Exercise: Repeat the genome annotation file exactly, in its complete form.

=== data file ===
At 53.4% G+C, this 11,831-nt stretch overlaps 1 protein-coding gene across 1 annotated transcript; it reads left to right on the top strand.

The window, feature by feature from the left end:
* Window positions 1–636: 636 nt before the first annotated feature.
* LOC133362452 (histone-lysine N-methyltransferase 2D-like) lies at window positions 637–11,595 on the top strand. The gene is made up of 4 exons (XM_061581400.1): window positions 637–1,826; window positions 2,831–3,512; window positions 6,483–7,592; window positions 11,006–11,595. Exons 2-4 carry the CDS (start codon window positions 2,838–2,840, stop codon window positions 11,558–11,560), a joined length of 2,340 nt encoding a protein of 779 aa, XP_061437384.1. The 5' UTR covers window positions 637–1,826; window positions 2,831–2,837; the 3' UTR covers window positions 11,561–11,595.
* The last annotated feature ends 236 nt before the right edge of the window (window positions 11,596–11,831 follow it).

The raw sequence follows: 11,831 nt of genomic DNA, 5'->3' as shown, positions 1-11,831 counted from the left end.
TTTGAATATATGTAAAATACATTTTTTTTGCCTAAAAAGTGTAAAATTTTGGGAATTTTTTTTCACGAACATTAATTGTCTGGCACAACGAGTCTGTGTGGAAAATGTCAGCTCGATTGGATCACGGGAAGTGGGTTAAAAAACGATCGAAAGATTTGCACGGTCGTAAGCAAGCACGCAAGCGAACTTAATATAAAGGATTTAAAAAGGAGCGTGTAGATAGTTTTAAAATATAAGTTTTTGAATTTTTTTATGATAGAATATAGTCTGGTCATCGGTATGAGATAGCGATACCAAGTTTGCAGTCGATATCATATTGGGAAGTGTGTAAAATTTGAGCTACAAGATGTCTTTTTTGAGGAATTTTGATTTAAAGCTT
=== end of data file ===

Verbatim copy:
At 53.4% G+C, this 11,831-nt stretch overlaps 1 protein-coding gene across 1 annotated transcript; it reads left to right on the top strand.

The window, feature by feature from the left end:
* Window positions 1–636: 636 nt before the first annotated feature.
* LOC133362452 (histone-lysine N-methyltransferase 2D-like) lies at window positions 637–11,595 on the top strand. The gene is made up of 4 exons (XM_061581400.1): window positions 637–1,826; window positions 2,831–3,512; window positions 6,483–7,592; window positions 11,006–11,595. Exons 2-4 carry the CDS (start codon window positions 2,838–2,840, stop codon window positions 11,558–11,560), a joined length of 2,340 nt encoding a protein of 779 aa, XP_061437384.1. The 5' UTR covers window positions 637–1,826; window positions 2,831–2,837; the 3' UTR covers window positions 11,561–11,595.
* The last annotated feature ends 236 nt before the right edge of the window (window positions 11,596–11,831 follow it).

The raw sequence follows: 11,831 nt of genomic DNA, 5'->3' as shown, positions 1-11,831 counted from the left end.
TTTGAATATATGTAAAATACATTTTTTTTGCCTAAAAAGTGTAAAATTTTGGGAATTTTTTTTCACGAACATTAATTGTCTGGCACAACGAGTCTGTGTGGAAAATGTCAGCTCGATTGGATCACGGGAAGTGGGTTAAAAAACGATCGAAAGATTTGCACGGTCGTAAGCAAGCACGCAAGCGAACTTAATATAAAGGATTTAAAAAGGAGCGTGTAGATAGTTTTAAAATATAAGTTTTTGAATTTTTTTATGATAGAATATAGTCTGGTCATCGGTATGAGATAGCGATACCAAGTTTGCAGTCGATATCATATTGGGAAGTGTGTAAAATTTGAGCTACAAGATGTCTTTTTTGAGGAATTTTGATTTAAAGCTT